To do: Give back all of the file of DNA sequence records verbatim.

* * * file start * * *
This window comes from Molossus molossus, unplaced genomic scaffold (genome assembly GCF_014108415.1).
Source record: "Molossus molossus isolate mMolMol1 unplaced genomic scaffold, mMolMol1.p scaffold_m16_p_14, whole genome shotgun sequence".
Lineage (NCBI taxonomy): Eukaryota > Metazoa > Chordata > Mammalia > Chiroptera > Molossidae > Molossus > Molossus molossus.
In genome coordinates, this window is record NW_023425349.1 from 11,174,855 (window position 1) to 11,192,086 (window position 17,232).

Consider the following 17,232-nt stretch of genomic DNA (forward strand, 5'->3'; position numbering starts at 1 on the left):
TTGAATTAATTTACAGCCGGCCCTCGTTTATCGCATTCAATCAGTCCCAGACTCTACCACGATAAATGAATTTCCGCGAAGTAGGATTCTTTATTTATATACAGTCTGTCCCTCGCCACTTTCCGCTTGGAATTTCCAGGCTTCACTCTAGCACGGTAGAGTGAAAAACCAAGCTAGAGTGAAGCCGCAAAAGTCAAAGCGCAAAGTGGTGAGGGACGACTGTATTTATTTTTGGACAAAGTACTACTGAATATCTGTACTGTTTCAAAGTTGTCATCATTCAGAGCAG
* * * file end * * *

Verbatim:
This window comes from Molossus molossus, unplaced genomic scaffold (genome assembly GCF_014108415.1).
Source record: "Molossus molossus isolate mMolMol1 unplaced genomic scaffold, mMolMol1.p scaffold_m16_p_14, whole genome shotgun sequence".
Lineage (NCBI taxonomy): Eukaryota > Metazoa > Chordata > Mammalia > Chiroptera > Molossidae > Molossus > Molossus molossus.
In genome coordinates, this window is record NW_023425349.1 from 11,174,855 (window position 1) to 11,192,086 (window position 17,232).

Consider the following 17,232-nt stretch of genomic DNA (forward strand, 5'->3'; position numbering starts at 1 on the left):
TTGAATTAATTTACAGCCGGCCCTCGTTTATCGCATTCAATCAGTCCCAGACTCTACCACGATAAATGAATTTCCGCGAAGTAGGATTCTTTATTTATATACAGTCTGTCCCTCGCCACTTTCCGCTTGGAATTTCCAGGCTTCACTCTAGCACGGTAGAGTGAAAAACCAAGCTAGAGTGAAGCCGCAAAAGTCAAAGCGCAAAGTGGTGAGGGACGACTGTATTTATTTTTGGACAAAGTACTACTGAATATCTGTACTGTTTCAAAGTTGTCATCATTCAGAGCAG